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9 april 1609: True picture of the gentlemen ambassadors and deputies to the Truce

9 april 1609: True picture of the gentlemen ambassadors and deputies to the Truce

After forty years the Republic of the United Provinces agreed with the Royal Provinces (Northern and Southern Netherlands, respectively) to lay down arms for a period of twelve years.

When on 9 April 1609 a ceasefire was signed in Antwerp, the Low Countries had been rent by warfare for forty years. On that day the Republic of the United Provinces agreed with the Royal Provinces to lay down arms for a period of twelve years. (For the sake of convenience we will call these polities the Northern and Southern Netherlands, respectively). The main proponent of the Truce was the landsadvocaat of Holland, Johan van Oldenbarnevelt, who functioned as unofficial prime minister of the Republic. In the South it was the Archdukes - Albert of Austria and his wife Isabella, daughter of Philip II of Spain - who were most strongly in favour of a cessation of hostilities. Getting to this point had not been easy. The Spanish crown considered it a loss of authority and prestige to negotiate with rebels, while in the Republic both military leaders, Prince Maurice of Orange and William Louis of Nassau, were opposed to a ceasefire. Each side moreover thoroughly distrusted the other.

The first talks were undertaken on the initiative of Albert of Austria, who in 1607 sent his confessor, Father Jan Neyen on a top-secret mission to The Hague. Subsequent meetings were held in Rijswijk, Holland, between Ambrogio Spinola, the military commander of the Royal Provinces, and deputies of the Republic, including representative of all seven provinces. Nominally the Dutch delegation was led by Count William Louis, but it was Oldenbarnevelt who was really calling the shots. In the end, financial considerations prevailed over issues of statecraft and warfare. The treasuries of both countries were exhausted, a situation that was particularly aggravating in Holland, which relied so heavily on commerce. Twelve years of truce were considered the minimum to allow both parts of the country, North and South, to recover financial health.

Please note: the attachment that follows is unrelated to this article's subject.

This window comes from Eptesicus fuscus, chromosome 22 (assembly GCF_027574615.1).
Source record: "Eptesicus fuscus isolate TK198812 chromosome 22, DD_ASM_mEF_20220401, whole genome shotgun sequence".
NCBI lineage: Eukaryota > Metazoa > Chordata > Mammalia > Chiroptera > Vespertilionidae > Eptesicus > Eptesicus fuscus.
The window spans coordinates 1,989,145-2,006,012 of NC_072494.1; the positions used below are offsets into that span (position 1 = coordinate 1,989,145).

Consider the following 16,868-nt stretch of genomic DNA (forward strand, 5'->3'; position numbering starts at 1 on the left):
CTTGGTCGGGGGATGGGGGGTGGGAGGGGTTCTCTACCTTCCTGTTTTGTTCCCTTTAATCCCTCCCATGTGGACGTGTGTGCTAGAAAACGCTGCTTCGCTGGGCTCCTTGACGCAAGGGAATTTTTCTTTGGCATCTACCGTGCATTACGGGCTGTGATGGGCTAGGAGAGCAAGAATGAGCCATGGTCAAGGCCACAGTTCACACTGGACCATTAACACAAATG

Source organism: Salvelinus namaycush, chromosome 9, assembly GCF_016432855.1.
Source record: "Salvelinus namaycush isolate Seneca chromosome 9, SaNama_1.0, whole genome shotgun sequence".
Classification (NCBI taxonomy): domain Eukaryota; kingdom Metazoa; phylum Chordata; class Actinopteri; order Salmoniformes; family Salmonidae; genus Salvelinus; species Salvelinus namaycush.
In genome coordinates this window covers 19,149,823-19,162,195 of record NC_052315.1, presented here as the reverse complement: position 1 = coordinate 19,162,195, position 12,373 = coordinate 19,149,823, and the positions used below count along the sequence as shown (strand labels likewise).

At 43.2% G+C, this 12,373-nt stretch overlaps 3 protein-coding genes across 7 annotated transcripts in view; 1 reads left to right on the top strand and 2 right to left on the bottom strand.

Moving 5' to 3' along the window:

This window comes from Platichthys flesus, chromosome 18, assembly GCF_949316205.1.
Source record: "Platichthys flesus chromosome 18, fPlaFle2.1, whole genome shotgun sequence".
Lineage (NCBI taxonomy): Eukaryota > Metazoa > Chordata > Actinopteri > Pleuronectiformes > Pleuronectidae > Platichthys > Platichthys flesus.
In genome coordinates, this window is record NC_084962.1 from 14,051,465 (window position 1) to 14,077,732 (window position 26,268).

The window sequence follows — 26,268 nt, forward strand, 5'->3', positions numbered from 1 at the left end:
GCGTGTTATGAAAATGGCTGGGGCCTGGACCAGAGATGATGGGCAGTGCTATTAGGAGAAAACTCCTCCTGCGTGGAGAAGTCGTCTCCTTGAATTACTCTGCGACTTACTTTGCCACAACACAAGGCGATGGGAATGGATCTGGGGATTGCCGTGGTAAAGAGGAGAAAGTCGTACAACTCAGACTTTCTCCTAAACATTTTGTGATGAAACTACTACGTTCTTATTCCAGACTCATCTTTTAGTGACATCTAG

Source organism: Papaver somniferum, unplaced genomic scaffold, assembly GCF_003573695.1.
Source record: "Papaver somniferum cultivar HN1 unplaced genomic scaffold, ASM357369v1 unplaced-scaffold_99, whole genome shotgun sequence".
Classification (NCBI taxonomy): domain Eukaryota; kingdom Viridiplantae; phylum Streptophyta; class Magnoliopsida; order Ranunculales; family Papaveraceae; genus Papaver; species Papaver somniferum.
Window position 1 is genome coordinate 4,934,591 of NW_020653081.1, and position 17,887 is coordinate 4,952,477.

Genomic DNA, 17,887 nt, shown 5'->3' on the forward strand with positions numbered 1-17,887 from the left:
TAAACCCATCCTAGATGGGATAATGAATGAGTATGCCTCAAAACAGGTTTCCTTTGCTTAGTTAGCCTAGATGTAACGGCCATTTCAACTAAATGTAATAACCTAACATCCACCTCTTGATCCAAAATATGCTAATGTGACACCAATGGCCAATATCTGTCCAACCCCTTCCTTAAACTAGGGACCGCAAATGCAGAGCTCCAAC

The print shows Spinola at the upper left, followed by the Spaniard Mancicidor and the high representatives of the Royal Provinces. Next are the intermediaries between the two parties, the ambassadors of France and England. Particularly important in this role were Pierre Jeannin, who drafted the text of the Truce, and Ralph Winwood. To the right are the representatives of the Republic, under William Louis. The delegations are shown in hierarchic order. First comes the duchy of Guelders, then the counties of Holland and Zeeland, with the other provinces bringing up the rear.

More information can be found on our website Dutch Revolt.

Collection Leiden University Libraries [PKL Sin 5675]

Image licensed Creative Commons License

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